Late Edition: Clearly Uncomfortable

Coming out of their San Diego convention, the Republicans had a shot at regaining the White House—a long shot, to be sure, but by no means impossible. Two months later, on the eve of the election, their hopes of capturing the presidency are nil; they will be lucky to retain control of Congress. True, it ain’t over ’till it’s over, but barring some dramatic eleventh-hour change of heart, the electorate is going to give us four more years of William Jefferson Clinton.

In a sense, you can’t blame them. Whatever the voters’ discontent with Bill Clinton, Bob Dole has given them little reason to turn the man out. After three “debates” between the nominees, viewers, by roughly two-to-one margins, thought Clinton and Gore bested their opponents. However one measures success in these contrived and constricted productions, the sad truth is that the challengers hardly laid a glove on their opponents.

Of the Kemp-Gore exchange, perhaps the less said the better. The man many Republicans looked to for articulation of moral and cultural issues fumbled badly. On the one occasion when he had a chance to talk about partial-birth abortion—a home-run pitch if ever there was one—Kemp was almost apologetic for his pro-life position and ran away from the issue as soon as he chanted his standard litany.

In Dole’s defense, it may be said (especially of his second appearance with Clinton) that he was the very best Bob Dole he knew how to be. But his talents, so admirably suited to the legislative process, seemed out of place in a presidential race. In the first debate, the best he could muster was a series of half-thoughts, delivered in a kind of Legispeak Esperanto that had most of the viewing audience scratching their heads. Even on the centerpiece of his platform, the fifteen-percent tax cut, Dole never articulated a principled political rationale for his plan.

 

Clinton, for his part, was scarcely better. But in this age, when “feeling your pain” displaces talk of the common good, he suffered not the slightest embarrassment at reducing the presidency to the status of a neighborhood social services office. One would not have been surprised had Clinton promised to deliver diapers personally to every new mom in America. Together, the two candidates inadvertently confirmed Karl Marx’s prediction that in a socialist regime, the governance of men will be replaced by the administration of things. But politics is, or ought to be, concerned with the public things, not merely the satisfaction of private wants. Neither candidate evinced even a minimal understanding of the difference.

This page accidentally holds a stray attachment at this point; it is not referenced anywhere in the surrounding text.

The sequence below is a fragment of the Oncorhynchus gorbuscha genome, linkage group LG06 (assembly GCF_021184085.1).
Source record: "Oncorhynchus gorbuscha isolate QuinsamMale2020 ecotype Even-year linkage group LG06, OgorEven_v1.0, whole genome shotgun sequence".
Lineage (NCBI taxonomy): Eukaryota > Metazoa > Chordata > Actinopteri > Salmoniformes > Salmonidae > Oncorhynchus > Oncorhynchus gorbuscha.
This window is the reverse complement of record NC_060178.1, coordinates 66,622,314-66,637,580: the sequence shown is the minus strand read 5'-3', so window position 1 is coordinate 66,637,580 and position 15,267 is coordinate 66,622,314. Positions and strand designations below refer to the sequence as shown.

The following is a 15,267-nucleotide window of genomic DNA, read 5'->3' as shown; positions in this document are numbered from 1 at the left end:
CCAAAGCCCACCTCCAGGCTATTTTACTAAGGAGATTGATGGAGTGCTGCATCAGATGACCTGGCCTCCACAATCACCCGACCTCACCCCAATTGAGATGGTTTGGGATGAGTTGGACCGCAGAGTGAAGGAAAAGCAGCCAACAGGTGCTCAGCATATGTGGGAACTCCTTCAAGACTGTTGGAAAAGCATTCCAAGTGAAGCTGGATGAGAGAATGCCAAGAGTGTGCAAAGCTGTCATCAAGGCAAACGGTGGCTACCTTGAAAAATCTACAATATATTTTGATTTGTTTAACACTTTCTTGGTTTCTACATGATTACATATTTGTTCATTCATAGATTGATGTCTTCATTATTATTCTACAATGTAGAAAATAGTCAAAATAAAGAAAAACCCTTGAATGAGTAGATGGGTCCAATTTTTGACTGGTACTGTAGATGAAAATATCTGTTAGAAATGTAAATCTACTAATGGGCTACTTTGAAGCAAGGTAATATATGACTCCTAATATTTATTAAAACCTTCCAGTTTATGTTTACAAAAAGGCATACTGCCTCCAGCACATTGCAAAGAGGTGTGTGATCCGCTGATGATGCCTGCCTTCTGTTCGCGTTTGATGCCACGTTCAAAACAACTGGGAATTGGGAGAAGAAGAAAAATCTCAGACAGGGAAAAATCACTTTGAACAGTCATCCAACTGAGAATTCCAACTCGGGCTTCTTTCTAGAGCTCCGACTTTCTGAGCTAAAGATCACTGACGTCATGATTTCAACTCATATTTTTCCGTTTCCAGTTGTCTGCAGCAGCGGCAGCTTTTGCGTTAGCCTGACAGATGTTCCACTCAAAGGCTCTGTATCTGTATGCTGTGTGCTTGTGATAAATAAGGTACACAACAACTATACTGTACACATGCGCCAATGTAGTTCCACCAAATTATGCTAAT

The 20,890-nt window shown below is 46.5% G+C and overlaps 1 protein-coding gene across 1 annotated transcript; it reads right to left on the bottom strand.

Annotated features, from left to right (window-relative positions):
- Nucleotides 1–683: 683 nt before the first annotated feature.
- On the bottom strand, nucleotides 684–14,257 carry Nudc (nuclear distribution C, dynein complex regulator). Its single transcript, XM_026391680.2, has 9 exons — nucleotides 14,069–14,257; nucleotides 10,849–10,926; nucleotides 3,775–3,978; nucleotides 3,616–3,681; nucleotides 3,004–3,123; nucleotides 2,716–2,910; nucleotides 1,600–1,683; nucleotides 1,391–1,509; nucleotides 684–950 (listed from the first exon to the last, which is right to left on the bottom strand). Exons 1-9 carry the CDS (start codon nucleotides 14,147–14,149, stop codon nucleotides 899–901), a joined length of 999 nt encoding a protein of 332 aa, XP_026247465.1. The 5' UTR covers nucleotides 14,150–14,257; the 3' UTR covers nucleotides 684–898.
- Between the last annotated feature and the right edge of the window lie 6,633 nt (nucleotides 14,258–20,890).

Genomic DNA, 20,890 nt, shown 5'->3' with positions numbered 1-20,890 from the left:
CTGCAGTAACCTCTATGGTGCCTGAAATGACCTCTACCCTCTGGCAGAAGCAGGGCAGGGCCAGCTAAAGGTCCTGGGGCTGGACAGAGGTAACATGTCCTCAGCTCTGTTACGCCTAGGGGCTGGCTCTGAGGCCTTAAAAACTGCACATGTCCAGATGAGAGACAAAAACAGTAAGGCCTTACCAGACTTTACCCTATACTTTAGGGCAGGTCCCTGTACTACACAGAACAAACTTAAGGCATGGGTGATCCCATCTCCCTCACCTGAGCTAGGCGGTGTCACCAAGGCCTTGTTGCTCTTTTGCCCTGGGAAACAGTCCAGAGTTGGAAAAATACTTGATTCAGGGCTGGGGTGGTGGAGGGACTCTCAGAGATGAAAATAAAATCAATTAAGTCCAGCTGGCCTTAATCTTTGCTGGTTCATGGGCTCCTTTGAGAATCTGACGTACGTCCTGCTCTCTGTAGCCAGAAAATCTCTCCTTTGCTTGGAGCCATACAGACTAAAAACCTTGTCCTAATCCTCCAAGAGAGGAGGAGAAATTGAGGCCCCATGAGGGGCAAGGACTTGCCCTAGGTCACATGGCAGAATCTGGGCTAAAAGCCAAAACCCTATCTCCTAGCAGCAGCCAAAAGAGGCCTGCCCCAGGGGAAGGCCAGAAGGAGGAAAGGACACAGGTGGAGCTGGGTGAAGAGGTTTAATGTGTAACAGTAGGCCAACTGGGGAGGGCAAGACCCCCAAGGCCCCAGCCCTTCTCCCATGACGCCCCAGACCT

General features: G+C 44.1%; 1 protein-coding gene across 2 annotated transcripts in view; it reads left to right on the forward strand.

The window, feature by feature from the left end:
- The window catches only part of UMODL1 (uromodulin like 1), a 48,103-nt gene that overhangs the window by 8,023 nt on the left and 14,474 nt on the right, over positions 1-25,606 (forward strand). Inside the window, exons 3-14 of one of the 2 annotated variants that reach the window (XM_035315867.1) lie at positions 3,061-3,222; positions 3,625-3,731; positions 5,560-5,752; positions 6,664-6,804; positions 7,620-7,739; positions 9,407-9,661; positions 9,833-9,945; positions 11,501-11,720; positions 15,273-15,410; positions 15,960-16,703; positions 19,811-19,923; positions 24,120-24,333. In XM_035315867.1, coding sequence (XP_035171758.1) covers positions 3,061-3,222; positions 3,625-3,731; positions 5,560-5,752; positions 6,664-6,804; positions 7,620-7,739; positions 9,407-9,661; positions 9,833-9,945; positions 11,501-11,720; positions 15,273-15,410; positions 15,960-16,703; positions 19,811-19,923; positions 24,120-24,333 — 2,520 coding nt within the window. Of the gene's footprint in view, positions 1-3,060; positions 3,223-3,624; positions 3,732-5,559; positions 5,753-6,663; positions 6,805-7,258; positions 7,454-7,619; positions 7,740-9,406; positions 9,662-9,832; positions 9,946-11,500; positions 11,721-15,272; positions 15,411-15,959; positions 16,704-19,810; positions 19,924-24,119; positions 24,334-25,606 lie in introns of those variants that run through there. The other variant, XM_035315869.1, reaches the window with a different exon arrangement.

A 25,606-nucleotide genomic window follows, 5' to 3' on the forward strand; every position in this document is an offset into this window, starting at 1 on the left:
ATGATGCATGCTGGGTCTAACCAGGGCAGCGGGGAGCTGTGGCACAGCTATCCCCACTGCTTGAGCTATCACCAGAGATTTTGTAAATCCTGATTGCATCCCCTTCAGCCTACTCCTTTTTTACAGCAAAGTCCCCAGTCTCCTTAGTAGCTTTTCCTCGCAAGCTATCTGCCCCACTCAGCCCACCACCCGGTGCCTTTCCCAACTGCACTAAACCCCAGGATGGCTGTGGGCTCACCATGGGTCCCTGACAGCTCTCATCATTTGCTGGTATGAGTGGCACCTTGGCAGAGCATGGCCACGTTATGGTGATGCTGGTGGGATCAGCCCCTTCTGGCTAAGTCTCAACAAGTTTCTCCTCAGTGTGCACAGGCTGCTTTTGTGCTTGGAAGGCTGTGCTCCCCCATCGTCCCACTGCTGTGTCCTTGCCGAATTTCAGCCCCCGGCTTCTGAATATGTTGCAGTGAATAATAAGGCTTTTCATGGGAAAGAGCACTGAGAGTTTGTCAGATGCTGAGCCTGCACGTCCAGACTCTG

Above all, Dole failed to carry the fight on those issues where Clinton is most vulnerable. He gingerly danced around but never landed on such matters as preferential treatment based on race and sex, corruption in the Clinton administration, and abortion. Clearly uncomfortable with such topics, Dole’s cryptic allusions left his audience wondering why he bothered to talk about them at all. How politically cleansing it would have been had Dole insisted that the president promise not to pardon his cronies!

If the Republicans lose decisively, as now seems inevitable, there will be endless analysis and recriminations aplenty among party activists. But after the dust settles, serious thought will have to be given to whether Republicans have any fundamental principles that differentiate them from the Democrats. Based on the Dole-Kemp performance, one would be hard-pressed to name them.

Michael M. Uhlmann

By

Michael Martin Uhlmann (1939-2019) served as professor of government in the department of politics and policy at Claremont Graduate University and Claremont McKenna College. Prior to teaching at Claremont, Dr. Uhlmann was a senior fellow at the Ethics and Public Policy Center, Vice President for Public Policy Research at the Bradley Foundation in Milwaukee, Wisconsin, and taught at the George Mason University Law School.

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